Students invited to design a Space Habitation Module for NASA
Lockheed Martin, a global security and aerospace company, has partnered with Discovery Education to launch the next phase of Generation Beyond, an initiative to use science, technology, engineering and math (STEM) education to prepare today’s middle school students nationwide for deep space exploration.
Lockheed Martin has supported every NASA mission to Mars over the last four decades and is currently developing technologies like the Orion spacecraft to help NASA send humans to deep space destinations like Mars in the 2030s. Generation Beyond brings the science of space into homes and classrooms across America to engage students in grades 6-8 and help them prepare to make these missions a reality and pursue STEM careers.
The program, available at no cost, includes an online curriculum for teachers and families, with standards-based, digital resources such as lesson plans, educator guides and family activities. These resources will introduce a wide variety of STEM-focused careers in space exploration, compare and contrast differences between life in space and on Earth, and illustrate the challenges of a future Mars mission. The program also features these upcoming engaging opportunities:
- GENERATION BEYOND STUDENT VIDEO CHALLENGE: Students will create a short one-to-two-minute video explaining how they would design the habitation module for the first crew to Mars. Students can enter individually or in a group of up to four members from now until December 15, 2016. A grand prize winning team or individual winner will win a $10,000 cash prize. Second place will receive $5,000; third place will receive $2,500. Participants can enter here:www.lockheedmartin.com/generationbeyondinschool.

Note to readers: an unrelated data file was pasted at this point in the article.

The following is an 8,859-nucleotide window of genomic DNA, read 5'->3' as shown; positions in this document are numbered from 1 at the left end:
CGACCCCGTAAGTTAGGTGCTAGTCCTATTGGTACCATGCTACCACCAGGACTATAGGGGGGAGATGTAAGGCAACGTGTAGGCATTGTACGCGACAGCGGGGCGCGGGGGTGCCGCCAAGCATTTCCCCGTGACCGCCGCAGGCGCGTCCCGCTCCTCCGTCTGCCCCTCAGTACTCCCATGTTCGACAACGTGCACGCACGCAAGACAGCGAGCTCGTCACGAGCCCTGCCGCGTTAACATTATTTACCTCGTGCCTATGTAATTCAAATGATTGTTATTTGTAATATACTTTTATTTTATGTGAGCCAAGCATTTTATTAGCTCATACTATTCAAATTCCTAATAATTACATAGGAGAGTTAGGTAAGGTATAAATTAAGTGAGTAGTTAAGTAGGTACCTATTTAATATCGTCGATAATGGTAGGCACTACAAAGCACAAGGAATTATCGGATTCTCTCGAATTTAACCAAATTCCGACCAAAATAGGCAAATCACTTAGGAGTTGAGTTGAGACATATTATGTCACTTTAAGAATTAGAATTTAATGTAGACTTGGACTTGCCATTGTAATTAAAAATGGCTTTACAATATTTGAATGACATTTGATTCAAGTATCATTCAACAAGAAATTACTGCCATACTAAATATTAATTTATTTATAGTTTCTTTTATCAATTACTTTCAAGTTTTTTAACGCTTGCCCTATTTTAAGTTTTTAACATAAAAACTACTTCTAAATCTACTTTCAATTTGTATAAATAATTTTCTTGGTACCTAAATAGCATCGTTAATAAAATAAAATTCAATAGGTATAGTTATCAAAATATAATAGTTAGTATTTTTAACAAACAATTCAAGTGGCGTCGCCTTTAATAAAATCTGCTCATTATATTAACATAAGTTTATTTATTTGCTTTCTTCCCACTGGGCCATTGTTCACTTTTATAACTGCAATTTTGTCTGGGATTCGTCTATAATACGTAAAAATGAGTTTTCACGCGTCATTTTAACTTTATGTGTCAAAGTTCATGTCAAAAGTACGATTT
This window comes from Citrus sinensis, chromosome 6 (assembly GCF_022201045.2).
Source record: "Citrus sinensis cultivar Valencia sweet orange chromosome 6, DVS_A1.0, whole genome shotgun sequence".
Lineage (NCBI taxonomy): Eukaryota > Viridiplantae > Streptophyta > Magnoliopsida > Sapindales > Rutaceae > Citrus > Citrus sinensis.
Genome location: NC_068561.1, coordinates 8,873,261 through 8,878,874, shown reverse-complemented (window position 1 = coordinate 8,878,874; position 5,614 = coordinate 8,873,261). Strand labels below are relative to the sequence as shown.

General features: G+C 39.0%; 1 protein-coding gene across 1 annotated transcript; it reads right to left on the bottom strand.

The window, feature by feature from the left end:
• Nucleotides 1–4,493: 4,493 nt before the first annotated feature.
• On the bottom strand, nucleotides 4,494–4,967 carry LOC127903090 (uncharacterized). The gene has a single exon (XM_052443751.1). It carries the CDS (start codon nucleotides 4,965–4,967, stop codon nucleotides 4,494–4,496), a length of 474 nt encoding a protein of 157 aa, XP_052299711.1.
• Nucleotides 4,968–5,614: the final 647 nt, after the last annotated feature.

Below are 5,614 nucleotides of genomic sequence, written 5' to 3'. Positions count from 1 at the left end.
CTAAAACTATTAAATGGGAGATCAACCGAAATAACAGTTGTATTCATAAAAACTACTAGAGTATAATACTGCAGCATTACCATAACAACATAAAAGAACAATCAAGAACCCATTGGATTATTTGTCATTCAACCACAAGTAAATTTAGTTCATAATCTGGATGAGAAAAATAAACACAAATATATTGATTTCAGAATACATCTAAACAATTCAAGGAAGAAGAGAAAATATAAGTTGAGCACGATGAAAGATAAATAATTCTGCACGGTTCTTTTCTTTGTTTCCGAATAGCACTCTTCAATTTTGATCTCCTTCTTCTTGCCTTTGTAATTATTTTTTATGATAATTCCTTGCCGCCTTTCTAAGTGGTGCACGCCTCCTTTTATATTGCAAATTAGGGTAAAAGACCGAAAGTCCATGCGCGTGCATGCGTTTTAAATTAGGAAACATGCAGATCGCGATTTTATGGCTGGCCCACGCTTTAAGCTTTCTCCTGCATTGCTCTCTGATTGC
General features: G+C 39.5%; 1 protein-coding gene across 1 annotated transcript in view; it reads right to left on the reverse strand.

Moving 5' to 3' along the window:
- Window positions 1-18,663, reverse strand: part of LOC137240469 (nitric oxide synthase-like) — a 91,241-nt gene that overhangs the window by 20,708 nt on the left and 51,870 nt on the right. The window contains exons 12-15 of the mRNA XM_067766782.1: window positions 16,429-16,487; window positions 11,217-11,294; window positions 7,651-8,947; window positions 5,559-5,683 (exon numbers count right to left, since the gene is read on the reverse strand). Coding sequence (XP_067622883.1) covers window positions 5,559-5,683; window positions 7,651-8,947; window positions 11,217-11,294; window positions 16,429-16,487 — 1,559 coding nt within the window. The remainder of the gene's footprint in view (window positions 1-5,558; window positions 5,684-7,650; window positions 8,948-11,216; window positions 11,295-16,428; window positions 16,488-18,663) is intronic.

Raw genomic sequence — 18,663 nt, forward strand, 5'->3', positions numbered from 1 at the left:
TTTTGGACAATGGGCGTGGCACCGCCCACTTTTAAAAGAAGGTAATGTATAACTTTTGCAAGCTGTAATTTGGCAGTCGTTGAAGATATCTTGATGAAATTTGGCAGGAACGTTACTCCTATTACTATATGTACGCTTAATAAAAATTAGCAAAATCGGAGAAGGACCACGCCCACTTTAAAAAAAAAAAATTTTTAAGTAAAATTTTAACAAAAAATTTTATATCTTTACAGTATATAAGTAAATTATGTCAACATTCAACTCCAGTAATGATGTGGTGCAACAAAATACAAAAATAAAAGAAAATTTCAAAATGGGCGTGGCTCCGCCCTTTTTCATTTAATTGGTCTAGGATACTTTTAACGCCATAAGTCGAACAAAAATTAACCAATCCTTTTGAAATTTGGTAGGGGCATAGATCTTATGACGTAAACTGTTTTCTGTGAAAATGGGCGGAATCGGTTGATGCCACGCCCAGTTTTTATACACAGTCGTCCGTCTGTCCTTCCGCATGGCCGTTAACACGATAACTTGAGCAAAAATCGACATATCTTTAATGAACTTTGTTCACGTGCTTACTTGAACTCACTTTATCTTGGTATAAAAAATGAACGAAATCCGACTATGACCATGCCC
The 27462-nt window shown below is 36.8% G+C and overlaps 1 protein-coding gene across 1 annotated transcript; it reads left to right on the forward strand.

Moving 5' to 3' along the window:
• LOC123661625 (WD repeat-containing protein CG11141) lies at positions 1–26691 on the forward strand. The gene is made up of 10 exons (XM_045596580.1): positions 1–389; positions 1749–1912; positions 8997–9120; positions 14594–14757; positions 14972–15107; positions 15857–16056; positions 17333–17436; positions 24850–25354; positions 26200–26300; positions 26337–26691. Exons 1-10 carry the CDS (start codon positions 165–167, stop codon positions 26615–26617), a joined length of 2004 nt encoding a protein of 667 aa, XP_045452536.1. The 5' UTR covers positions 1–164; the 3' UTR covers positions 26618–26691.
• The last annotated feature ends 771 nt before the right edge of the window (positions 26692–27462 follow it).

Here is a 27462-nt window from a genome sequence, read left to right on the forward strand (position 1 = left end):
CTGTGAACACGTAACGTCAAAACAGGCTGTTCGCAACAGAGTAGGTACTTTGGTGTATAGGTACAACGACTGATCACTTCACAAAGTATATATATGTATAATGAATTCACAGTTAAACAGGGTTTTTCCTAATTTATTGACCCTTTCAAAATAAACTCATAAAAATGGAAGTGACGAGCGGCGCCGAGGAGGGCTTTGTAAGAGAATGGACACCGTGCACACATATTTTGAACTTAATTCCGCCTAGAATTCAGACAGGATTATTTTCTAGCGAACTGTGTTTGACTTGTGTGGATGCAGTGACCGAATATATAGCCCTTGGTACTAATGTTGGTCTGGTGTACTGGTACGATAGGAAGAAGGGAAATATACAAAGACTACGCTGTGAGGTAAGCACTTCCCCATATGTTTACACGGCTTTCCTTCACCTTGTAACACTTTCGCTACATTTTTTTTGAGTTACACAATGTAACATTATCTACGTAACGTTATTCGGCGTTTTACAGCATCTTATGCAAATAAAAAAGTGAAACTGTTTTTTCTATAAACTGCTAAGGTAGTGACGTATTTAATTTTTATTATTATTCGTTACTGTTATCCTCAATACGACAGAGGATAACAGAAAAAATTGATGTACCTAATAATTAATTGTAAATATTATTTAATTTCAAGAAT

- VIRTUAL FIELD TRIP, SPACE WEEK – OCT. 4 at 1 p.m. ET/10 a.m. PT: During Space Week, which runs October 4-8, classrooms worldwide can participate in a virtual fieldtrip live from the Lockheed Martin Spacecraft Operations Simulation Center in Littleton, Colorado. Students will virtually meet Lockheed Martin experts, discuss their career paths and deep space exploration experiences. Attendees will learn how space flight leads to innovation here on Earth. Sign-up and program resources are available at: www.lockheedmartin.com/generationbeyondinschool.
“This program allows me to integrate these resources into my classroom instruction and spark students’ interest in space exploration and enhance their STEM skills,” said Patti Grammens, science teacher at Forsyth County Schools in Georgia. “Generation Beyond helps me to engage students in insightful conversations about deep space and introduce them to various careers in this field. These cutting-edge resources will make science relevant and exciting for my students.”
“Lockheed Martin has been involved in many NASA missions to space, and now we’re helping take astronauts farther into space than ever before. STEM careers take us there and so much more. For us to successfully design and navigate deep space missions, build cutting-edge aircraft and engineer solutions that help protect our nation, we must have the skilled workforce to get the job done,” said Stephen Frick, former NASA astronaut and Director of Strategic Planning and Operations at the Lockheed Martin Space Systems Advanced Technology Center (ATC).
Frick added, “We want to inspire kids to become the next generation of engineers and space explorers by pursuing STEM paths. Generation Beyond uses space exploration, an area that already generates excitement among young people, to show students how focusing on math and science will take them to places they’ve never dreamed, including another planet.”
In addition to the online curriculum, the Generation Beyond program includes the Mars Experience Bus, which takes students on a mobile virtual reality trip to the surface of Mars. The program also features the Hello Mars app, which allows users to check the weather on Mars in real-time. – PRNewswire. Main pic: Artist’s conception of a human mission on the surface of Mars 1989 painting by Les Bossinas of Lewis Research Center for NASA.